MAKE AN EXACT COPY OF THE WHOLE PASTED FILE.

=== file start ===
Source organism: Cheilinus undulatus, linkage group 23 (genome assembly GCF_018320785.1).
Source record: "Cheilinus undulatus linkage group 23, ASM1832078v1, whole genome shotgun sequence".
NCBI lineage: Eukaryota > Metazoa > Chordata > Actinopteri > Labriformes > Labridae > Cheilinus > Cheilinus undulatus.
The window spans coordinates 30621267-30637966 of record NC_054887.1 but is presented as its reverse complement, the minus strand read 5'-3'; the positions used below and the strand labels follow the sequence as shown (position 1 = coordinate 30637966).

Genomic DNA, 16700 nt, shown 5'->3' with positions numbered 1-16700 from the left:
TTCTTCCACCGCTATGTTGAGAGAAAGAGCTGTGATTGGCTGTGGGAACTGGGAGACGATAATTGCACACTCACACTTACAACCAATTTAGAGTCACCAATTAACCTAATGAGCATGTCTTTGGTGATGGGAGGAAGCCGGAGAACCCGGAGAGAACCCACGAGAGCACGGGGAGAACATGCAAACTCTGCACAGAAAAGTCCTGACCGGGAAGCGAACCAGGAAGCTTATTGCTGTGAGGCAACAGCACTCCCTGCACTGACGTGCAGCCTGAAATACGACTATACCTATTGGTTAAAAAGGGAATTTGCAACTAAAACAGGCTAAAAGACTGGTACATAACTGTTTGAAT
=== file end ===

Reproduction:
Source organism: Cheilinus undulatus, linkage group 23 (genome assembly GCF_018320785.1).
Source record: "Cheilinus undulatus linkage group 23, ASM1832078v1, whole genome shotgun sequence".
NCBI lineage: Eukaryota > Metazoa > Chordata > Actinopteri > Labriformes > Labridae > Cheilinus > Cheilinus undulatus.
The window spans coordinates 30621267-30637966 of record NC_054887.1 but is presented as its reverse complement, the minus strand read 5'-3'; the positions used below and the strand labels follow the sequence as shown (position 1 = coordinate 30637966).

Genomic DNA, 16700 nt, shown 5'->3' with positions numbered 1-16700 from the left:
TTCTTCCACCGCTATGTTGAGAGAAAGAGCTGTGATTGGCTGTGGGAACTGGGAGACGATAATTGCACACTCACACTTACAACCAATTTAGAGTCACCAATTAACCTAATGAGCATGTCTTTGGTGATGGGAGGAAGCCGGAGAACCCGGAGAGAACCCACGAGAGCACGGGGAGAACATGCAAACTCTGCACAGAAAAGTCCTGACCGGGAAGCGAACCAGGAAGCTTATTGCTGTGAGGCAACAGCACTCCCTGCACTGACGTGCAGCCTGAAATACGACTATACCTATTGGTTAAAAAGGGAATTTGCAACTAAAACAGGCTAAAAGACTGGTACATAACTGTTTGAAT